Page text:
In response to the increasing dissatisfaction expressed by public figures in racialized communities, in 1992 the provincial government established a Commission to examine and report on allegations of differential treatment in the Ontario criminal justice system. The Commission on Systemic Racism in the Ontario Criminal Justice System issued its 445-page report, following a survey of over 1,200 Toronto adults (18 years of age or older) who identified as Black, Chinese, or White. The Report confirmed that police abuse of power was embedded in routine practices. The final report was released in 1995.
The creation of the Commission grew out of the mobilization of members of Toronto Black communities in response to police shootings over the previous fifteen years. Between 1978 and 1992, Ontario police officers had shot 1 Black woman and at least 13 Black men, 8 of who were killed. 11 of the 14 shootings occurred in Toronto. Members of the Black communities reacted to these shootings by demanding change in the delivery of police services in the city. Activists argued that racism in policing was a contributing factor in the shootings. Community groups that had organized around demands for police accountability also began to complain about the increased police presence in Black communities (see Phillip C Stenning, “Policing the Cultural Kaleidoscope: Canadian Experience”). Stories began to circulate about the mistreatment faced by many racialized people in other parts of the criminal justice system such as the courts and correctional facilities. By the 1990s, racial tension in Toronto, as well as Ottawa, mounted as private citizens, organizations and advocates began to protest against what they called an abuse of police power. The frustration of members of the Black community was expressed through civil disturbances in downtown Toronto in 1992, an uproar which followed an all-white jury’s acquittal of two white police officers charged in the shooting death of Michael Wade Lawson, the fatal police shooting of Raymond Lawrence, and the acquittal of four white police officers charged in the beating of Rodney King in the United States.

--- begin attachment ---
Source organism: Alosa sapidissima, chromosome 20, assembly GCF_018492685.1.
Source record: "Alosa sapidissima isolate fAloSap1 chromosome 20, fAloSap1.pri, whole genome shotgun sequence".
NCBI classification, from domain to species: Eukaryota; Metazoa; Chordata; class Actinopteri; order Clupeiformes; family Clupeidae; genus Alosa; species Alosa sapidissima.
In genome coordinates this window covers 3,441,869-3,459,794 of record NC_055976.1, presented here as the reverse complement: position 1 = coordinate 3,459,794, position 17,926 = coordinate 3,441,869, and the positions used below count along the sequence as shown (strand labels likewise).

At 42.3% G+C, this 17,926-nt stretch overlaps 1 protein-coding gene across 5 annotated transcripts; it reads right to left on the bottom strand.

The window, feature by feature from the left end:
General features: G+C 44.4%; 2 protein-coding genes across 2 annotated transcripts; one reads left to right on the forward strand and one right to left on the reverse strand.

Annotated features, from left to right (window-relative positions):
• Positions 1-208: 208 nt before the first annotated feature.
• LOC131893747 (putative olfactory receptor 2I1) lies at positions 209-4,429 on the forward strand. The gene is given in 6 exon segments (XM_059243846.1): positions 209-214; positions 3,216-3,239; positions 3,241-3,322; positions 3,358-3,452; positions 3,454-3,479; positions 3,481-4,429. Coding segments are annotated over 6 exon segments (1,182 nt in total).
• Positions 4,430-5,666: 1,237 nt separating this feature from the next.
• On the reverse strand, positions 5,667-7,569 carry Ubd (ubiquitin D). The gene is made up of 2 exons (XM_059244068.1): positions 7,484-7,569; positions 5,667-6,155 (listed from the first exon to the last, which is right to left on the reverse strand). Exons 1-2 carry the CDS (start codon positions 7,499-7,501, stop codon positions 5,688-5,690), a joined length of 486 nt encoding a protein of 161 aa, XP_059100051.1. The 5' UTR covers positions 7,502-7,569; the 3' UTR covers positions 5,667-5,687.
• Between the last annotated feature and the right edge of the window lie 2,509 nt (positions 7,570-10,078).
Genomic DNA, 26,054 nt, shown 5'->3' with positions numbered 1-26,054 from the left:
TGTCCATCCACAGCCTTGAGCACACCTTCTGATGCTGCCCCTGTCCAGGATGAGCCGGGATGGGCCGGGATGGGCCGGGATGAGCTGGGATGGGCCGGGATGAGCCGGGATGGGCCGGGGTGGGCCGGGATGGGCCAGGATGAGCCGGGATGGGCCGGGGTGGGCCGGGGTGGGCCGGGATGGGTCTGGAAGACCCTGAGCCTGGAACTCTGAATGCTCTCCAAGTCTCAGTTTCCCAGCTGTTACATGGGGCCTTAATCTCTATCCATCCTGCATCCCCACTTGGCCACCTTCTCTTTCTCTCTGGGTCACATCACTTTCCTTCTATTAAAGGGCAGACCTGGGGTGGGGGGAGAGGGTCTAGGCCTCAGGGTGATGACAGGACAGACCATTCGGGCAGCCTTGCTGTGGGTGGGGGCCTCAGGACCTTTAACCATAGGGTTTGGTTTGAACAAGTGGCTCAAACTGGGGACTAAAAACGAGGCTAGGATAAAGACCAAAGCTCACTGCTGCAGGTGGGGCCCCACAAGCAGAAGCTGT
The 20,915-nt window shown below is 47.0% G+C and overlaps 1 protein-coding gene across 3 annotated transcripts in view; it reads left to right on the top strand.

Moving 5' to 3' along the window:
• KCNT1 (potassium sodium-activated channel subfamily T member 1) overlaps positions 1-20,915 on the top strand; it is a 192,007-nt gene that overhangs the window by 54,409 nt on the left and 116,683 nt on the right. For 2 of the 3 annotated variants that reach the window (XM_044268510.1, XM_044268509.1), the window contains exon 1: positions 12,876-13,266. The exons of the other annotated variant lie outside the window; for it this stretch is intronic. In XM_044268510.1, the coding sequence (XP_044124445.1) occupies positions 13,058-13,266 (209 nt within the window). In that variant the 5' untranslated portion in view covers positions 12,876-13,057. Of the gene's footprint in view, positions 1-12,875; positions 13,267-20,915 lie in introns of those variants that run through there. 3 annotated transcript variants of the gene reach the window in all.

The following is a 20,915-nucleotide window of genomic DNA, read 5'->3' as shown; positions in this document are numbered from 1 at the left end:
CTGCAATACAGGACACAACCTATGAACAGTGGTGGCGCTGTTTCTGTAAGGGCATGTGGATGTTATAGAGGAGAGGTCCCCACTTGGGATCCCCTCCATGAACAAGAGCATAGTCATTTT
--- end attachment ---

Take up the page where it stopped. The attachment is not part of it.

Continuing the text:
Steven Lewis Report on Race Relations in Ontario
Then Premier, Bob Rae, appointed a special advisor on race relations, Stephen Lewis, to develop a report to resolve problems behind the public’s demand for change. Lewis consulted with Black and other racialized communities throughout Ontario. The report identified that Black people were especially vulnerable to systemic racism.